When you’re putting less water into your body than what’s leaving it, you can become dehydrated which can lead to less-diluted, cloudy urine. People can usually correct early dehydration simply with more water consumption.
Urinary Tract Infections (UTIs), also known as bladder infections, can also cause cloudy urine, says Dr. Ramin. Urinary tract infections are one of the most common causes of cloudy urine. The cloudy look of the urine typically comes from a discharge of either pus or blood into the urinary tract. It could also be a buildup of white blood cells that indicates the body is trying to eliminate invading bacteria.
A strong urge to pee all the time, but peeing doesn’t bring relief
Cloudy, bloody, or discolored urine
Pressure, cramping, or pain around your bladder/pelvis
In men who have prostate infections, the prostate can start making secretions that could be milky, white milky fluid, says Dr. Ramin. “So sometimes with prostate infections, men can have a cloudy appearance to their urine.”
Another kind of infection that can result in cloudy urine is vaginitis, or an inflammation of the vagina that can result in discharge, itching, and pain. The most common types of vaginitis include bacterial vaginosis, yeast infections, and trichomoniasis. Bacterial vaginosis results from an overgrowth of the bacteria naturally found in your vagina, which upsets the natural balance. Yeast infections are usually caused by a naturally occurring fungus. Trichomoniasis is caused by a parasite and is often sexually transmitted.
The best way to prevent the spread of STIs is to use protection during sexual activity. Regular testing for STIs can help people receive an early diagnosis and treatment.
UTIs can lead to a kidney infection, a serious type of infection in the kidneys. An untreated kidney infection can lead to permanent kidney damage. It is rare for kidney infections to cause cloudy urine, but it still happens, says Dr. Ramin.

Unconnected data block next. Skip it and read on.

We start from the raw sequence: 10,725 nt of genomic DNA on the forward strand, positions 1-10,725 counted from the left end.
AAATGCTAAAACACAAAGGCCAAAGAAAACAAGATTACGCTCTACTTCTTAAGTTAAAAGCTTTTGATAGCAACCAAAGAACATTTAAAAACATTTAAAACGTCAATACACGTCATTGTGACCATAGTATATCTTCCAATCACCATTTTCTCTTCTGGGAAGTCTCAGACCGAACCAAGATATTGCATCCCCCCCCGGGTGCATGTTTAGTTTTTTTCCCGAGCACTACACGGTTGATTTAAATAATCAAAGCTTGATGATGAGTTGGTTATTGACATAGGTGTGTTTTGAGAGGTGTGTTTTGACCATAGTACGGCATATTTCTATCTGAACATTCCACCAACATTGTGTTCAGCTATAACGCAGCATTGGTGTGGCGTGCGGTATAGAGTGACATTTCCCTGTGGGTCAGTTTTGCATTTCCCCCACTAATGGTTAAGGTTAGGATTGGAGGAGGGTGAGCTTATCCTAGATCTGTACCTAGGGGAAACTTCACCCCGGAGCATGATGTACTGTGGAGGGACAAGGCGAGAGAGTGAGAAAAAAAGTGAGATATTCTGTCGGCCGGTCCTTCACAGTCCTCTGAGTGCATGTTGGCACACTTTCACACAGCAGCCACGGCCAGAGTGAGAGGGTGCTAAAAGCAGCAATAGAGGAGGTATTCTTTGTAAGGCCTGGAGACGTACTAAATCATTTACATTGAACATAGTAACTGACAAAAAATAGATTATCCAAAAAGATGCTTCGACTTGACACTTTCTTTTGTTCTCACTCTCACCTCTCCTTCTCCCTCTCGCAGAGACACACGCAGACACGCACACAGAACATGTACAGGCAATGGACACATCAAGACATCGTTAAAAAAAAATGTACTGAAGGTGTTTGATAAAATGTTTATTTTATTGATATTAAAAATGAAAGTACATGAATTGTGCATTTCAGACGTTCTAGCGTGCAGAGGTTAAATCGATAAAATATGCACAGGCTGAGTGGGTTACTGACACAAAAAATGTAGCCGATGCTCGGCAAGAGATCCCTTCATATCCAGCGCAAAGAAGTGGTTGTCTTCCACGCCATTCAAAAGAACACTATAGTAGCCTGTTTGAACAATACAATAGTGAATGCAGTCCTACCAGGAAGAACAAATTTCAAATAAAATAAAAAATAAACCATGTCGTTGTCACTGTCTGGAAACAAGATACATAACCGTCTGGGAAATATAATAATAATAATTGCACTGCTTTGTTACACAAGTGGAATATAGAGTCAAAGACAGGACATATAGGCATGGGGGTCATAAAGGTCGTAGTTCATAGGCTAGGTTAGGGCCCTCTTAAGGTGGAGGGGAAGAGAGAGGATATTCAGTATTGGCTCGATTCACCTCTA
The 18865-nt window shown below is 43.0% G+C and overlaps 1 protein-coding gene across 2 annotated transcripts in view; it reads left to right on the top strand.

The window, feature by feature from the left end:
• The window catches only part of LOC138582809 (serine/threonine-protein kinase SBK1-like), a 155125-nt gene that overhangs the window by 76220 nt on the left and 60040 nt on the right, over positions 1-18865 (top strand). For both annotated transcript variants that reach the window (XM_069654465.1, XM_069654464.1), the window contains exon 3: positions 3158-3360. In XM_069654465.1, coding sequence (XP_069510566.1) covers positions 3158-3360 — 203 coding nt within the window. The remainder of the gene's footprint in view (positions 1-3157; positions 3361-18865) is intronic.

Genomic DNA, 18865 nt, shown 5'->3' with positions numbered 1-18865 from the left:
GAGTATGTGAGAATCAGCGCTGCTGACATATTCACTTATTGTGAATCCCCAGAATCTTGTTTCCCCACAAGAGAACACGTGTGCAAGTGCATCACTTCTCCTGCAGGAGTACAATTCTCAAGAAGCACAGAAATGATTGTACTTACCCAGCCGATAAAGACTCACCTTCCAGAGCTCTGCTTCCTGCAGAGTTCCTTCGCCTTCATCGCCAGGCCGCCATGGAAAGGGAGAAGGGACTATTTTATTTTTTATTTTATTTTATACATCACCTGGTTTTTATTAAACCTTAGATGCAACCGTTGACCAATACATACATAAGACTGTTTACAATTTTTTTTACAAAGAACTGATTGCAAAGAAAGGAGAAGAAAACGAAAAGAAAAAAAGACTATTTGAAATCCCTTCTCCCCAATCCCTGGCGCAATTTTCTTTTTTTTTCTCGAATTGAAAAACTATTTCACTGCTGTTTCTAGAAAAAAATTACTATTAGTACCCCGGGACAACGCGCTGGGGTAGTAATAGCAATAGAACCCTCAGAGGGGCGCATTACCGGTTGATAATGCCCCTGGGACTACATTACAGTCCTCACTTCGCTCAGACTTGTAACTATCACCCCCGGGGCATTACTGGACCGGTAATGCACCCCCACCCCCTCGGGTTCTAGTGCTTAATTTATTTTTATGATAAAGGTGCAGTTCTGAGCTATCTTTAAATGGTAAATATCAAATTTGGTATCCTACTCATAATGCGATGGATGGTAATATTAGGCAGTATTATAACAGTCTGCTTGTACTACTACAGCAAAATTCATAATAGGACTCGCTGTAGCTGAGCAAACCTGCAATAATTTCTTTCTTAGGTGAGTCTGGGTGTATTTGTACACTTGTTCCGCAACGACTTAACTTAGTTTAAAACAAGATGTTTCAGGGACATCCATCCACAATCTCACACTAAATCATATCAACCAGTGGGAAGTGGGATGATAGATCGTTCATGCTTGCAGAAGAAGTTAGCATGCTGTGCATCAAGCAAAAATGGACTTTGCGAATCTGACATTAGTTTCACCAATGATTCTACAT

Symptoms of a kidney infection may or may not include those of a UTI and may also include:
Pain in your back, side, or groin
Cloudy, dark, bloody, or foul-smelling pee
Frequent, painful urination
People should see their doctor as soon as possible if they are experiencing these symptoms for proper diagnosis and treatment. Early treatment of a UTI can help relieve discomfort and prevent complications.
Kidney stones can also cause a cloudy appearance to the urine, says Dr. Ramin. Small stones may pass without incident, but larger stones can block the urinary tract and cause a UTI. The most common symptom of passing kidney stones is severe pain below the ribs, generally near one side or the lower back. The pain may radiate to the lower abdomen or groin.
Other symptoms include:
Pain during urination
Bloody, or dark-tinged urine
Some kidney stones do not require treatment and will pass on to the urinary tract independently.